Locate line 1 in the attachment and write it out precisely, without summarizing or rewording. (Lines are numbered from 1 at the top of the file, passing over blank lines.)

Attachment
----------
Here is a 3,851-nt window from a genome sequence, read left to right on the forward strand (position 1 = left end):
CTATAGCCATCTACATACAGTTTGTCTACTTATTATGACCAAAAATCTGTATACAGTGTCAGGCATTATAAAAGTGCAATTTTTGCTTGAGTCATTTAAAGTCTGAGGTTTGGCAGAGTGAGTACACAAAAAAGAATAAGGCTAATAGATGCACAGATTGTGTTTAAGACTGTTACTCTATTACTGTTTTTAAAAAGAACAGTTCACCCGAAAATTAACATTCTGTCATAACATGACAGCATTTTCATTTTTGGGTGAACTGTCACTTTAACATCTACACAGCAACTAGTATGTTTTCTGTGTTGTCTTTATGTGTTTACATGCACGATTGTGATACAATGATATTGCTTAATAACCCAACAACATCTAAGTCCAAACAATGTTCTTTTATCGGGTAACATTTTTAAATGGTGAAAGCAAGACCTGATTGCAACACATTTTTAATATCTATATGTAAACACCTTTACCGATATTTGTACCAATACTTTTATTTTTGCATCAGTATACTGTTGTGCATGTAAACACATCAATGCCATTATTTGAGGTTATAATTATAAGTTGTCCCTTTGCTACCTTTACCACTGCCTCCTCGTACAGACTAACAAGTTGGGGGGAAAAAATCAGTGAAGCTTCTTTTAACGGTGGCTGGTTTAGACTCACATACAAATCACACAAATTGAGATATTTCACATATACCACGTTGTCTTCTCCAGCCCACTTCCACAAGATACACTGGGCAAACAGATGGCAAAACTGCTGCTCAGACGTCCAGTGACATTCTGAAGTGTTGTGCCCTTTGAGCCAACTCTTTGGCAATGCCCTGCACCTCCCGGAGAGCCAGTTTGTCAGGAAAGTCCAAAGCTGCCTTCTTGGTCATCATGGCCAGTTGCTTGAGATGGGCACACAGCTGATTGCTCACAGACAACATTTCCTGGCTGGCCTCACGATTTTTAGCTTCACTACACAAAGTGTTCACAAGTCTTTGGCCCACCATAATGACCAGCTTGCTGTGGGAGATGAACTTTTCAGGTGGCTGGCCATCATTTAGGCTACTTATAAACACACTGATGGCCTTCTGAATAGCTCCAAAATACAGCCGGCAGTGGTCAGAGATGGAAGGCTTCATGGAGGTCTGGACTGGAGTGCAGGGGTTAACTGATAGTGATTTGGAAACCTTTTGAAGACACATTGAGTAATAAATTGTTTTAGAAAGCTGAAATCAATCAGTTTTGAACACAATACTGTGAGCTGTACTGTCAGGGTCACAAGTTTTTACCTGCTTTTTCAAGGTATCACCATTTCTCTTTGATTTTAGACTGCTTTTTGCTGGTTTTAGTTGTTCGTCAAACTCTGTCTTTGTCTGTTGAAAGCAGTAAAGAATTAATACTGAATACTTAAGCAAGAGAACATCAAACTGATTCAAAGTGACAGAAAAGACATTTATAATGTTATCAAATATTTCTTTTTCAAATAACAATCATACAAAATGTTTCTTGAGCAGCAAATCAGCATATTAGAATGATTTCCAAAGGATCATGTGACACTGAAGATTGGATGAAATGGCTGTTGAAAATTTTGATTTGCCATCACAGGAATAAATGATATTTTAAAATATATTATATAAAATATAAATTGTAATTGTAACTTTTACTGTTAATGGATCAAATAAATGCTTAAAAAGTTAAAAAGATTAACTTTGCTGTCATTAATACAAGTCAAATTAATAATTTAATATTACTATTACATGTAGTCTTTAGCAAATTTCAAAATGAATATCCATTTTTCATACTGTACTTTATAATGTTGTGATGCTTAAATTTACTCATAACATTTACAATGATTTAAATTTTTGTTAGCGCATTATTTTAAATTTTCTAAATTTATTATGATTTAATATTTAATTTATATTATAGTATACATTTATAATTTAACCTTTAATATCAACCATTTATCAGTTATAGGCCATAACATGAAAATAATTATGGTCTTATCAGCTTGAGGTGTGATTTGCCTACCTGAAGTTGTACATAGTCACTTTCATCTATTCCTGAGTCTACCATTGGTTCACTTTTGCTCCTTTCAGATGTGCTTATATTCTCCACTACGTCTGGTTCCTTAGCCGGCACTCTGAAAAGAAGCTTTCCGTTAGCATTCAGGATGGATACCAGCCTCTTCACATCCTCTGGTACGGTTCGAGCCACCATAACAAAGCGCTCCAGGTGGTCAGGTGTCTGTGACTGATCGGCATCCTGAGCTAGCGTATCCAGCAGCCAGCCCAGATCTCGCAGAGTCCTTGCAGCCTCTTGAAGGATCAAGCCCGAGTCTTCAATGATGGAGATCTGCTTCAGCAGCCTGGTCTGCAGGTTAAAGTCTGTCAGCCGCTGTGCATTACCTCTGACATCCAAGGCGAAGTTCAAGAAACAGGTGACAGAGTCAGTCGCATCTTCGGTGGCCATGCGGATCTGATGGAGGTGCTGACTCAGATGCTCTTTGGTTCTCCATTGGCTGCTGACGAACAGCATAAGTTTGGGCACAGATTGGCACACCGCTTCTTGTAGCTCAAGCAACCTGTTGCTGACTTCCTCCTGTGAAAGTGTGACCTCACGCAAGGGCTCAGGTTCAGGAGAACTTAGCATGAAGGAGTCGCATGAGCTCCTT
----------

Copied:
Here is a 3,851-nt window from a genome sequence, read left to right on the forward strand (position 1 = left end):